Ouida’s Beautiful Nightmare: When Lolita, Steampunk, and Afrofuturism converge in Neo-Victorian Aestheticism
The Ghost Dressed in Lace and Leather
Ouida’s ghost is dwelling today among the living, and it is likely that her spirit is simultaneously consumed with fascination and repulsion. By Ouida’s standards, our contemporary society is a world vulgar and defiled. She wasn’t shy in expressing her disappointment regarding what she perceived as civil society in decline. In an essay titled “Vulgarity” (1895), Ouida warned, “Exaggeration of our own value is one of the most offensive of all forms of vulgarity, and science has much to answer for in its present pompous and sycophantic attitude before the excellence and importance of humanity” (336). Imagine how she would look upon a generation that worships celebrity culture and perpetually indulges in broadcasting the private life on social media. I think we can assume that Ouida would find the “selfie” the epitome of everything wrong with the age. Also, paramount among her concerns was the degradation of the world’s natural and artistic beauty. In “The Ugliness of Modern Life” (1900) she links the two in no uncertain terms:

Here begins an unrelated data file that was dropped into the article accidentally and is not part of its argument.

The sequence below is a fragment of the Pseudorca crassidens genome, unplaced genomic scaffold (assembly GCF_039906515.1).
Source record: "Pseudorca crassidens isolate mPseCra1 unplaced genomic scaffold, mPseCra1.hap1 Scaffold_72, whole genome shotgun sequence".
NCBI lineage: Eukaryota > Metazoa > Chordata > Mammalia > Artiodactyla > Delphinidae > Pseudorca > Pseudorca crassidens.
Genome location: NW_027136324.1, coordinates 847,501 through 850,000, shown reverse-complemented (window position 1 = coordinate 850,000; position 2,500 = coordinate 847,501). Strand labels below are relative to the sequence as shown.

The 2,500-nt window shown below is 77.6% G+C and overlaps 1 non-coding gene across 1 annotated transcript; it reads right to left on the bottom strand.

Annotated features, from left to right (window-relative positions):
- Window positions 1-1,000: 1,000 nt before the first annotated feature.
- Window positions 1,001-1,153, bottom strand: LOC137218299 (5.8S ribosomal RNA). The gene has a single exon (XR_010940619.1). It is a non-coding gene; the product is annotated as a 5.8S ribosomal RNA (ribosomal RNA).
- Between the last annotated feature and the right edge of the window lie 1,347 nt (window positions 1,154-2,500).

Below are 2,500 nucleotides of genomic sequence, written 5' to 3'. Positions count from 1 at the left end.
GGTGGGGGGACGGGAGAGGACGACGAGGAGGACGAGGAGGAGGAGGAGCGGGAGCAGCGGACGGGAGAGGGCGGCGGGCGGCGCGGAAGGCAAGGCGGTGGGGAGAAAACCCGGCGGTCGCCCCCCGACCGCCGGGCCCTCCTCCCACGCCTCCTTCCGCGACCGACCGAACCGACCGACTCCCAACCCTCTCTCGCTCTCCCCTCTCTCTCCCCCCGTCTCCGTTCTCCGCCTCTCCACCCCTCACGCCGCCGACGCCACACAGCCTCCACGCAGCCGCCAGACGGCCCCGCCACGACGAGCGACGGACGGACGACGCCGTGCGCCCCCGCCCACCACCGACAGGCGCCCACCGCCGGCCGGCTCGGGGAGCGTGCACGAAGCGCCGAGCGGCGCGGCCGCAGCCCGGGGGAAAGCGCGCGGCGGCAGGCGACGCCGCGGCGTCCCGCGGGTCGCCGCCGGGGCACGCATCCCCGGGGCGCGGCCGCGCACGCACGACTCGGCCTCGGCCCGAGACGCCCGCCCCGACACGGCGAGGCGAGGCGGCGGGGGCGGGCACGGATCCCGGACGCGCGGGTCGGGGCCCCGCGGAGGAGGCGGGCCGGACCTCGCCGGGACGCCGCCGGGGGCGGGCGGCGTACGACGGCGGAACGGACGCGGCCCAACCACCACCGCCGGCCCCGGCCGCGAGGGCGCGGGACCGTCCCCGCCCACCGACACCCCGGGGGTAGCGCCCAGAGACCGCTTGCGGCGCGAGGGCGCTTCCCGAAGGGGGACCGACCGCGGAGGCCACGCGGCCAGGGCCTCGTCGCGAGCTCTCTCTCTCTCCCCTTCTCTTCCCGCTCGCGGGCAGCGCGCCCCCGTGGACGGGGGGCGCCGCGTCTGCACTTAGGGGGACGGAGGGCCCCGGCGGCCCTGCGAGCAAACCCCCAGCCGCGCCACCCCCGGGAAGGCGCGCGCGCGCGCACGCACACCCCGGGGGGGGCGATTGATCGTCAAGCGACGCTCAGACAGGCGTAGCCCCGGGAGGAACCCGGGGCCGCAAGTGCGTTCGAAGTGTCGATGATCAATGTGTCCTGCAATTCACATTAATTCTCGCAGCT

"The loss of beauty from the world is generally regarded as the purely sentimental grievance of imaginative persons; but it is not so; it is a loss which must impress its vacuity fatally on the human mind and character. It tends, more than any other loss, to produce that apathy, despondency and cynical indifference which are so largely characteristic of the modern temper." (212)
Indeed, much of the destruction associated with the Second Industrial Revolution has already wrought its havoc upon the globe. Gratefully, climate change aside, at least in the “developed world” we dwell in an aftermath that is instead defined by comparative environmental restoration.